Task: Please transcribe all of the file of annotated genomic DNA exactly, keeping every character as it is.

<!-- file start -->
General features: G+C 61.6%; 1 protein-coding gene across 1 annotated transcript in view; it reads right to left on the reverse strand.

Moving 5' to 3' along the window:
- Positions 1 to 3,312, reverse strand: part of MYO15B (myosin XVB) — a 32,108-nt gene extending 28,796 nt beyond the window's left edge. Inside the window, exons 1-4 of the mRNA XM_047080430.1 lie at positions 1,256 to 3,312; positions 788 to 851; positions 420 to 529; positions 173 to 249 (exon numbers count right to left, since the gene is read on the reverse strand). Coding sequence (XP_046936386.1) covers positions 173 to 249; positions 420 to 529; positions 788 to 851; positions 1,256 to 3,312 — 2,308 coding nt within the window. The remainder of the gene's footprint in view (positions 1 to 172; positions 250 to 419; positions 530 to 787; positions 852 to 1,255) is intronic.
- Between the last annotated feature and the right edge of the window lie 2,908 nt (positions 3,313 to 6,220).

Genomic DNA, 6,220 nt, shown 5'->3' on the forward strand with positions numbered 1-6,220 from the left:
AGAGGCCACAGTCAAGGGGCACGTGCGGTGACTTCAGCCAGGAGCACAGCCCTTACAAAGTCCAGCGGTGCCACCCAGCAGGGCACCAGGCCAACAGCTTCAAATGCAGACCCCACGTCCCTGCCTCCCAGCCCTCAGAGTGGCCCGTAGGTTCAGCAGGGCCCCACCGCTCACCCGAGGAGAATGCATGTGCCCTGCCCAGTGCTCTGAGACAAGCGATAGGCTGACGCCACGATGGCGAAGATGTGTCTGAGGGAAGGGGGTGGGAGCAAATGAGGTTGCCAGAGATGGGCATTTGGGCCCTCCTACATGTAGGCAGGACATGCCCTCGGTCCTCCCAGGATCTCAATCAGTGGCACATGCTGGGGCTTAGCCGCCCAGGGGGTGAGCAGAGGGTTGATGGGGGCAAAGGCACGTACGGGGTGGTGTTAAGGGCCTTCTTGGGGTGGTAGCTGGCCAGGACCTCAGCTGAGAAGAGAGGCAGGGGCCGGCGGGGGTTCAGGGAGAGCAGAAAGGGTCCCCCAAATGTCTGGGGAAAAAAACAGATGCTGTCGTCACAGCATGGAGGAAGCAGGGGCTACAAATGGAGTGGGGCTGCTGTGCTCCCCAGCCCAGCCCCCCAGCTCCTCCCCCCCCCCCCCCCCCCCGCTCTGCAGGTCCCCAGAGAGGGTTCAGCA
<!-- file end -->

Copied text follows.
General features: G+C 61.6%; 1 protein-coding gene across 1 annotated transcript in view; it reads right to left on the reverse strand.

Moving 5' to 3' along the window:
- Positions 1 to 3,312, reverse strand: part of MYO15B (myosin XVB) — a 32,108-nt gene extending 28,796 nt beyond the window's left edge. Inside the window, exons 1-4 of the mRNA XM_047080430.1 lie at positions 1,256 to 3,312; positions 788 to 851; positions 420 to 529; positions 173 to 249 (exon numbers count right to left, since the gene is read on the reverse strand). Coding sequence (XP_046936386.1) covers positions 173 to 249; positions 420 to 529; positions 788 to 851; positions 1,256 to 3,312 — 2,308 coding nt within the window. The remainder of the gene's footprint in view (positions 1 to 172; positions 250 to 419; positions 530 to 787; positions 852 to 1,255) is intronic.
- Between the last annotated feature and the right edge of the window lie 2,908 nt (positions 3,313 to 6,220).

Genomic DNA, 6,220 nt, shown 5'->3' on the forward strand with positions numbered 1-6,220 from the left:
AGAGGCCACAGTCAAGGGGCACGTGCGGTGACTTCAGCCAGGAGCACAGCCCTTACAAAGTCCAGCGGTGCCACCCAGCAGGGCACCAGGCCAACAGCTTCAAATGCAGACCCCACGTCCCTGCCTCCCAGCCCTCAGAGTGGCCCGTAGGTTCAGCAGGGCCCCACCGCTCACCCGAGGAGAATGCATGTGCCCTGCCCAGTGCTCTGAGACAAGCGATAGGCTGACGCCACGATGGCGAAGATGTGTCTGAGGGAAGGGGGTGGGAGCAAATGAGGTTGCCAGAGATGGGCATTTGGGCCCTCCTACATGTAGGCAGGACATGCCCTCGGTCCTCCCAGGATCTCAATCAGTGGCACATGCTGGGGCTTAGCCGCCCAGGGGGTGAGCAGAGGGTTGATGGGGGCAAAGGCACGTACGGGGTGGTGTTAAGGGCCTTCTTGGGGTGGTAGCTGGCCAGGACCTCAGCTGAGAAGAGAGGCAGGGGCCGGCGGGGGTTCAGGGAGAGCAGAAAGGGTCCCCCAAATGTCTGGGGAAAAAAACAGATGCTGTCGTCACAGCATGGAGGAAGCAGGGGCTACAAATGGAGTGGGGCTGCTGTGCTCCCCAGCCCAGCCCCCCAGCTCCTCCCCCCCCCCCCCCCCCCCGCTCTGCAGGTCCCCAGAGAGGGTTCAGCA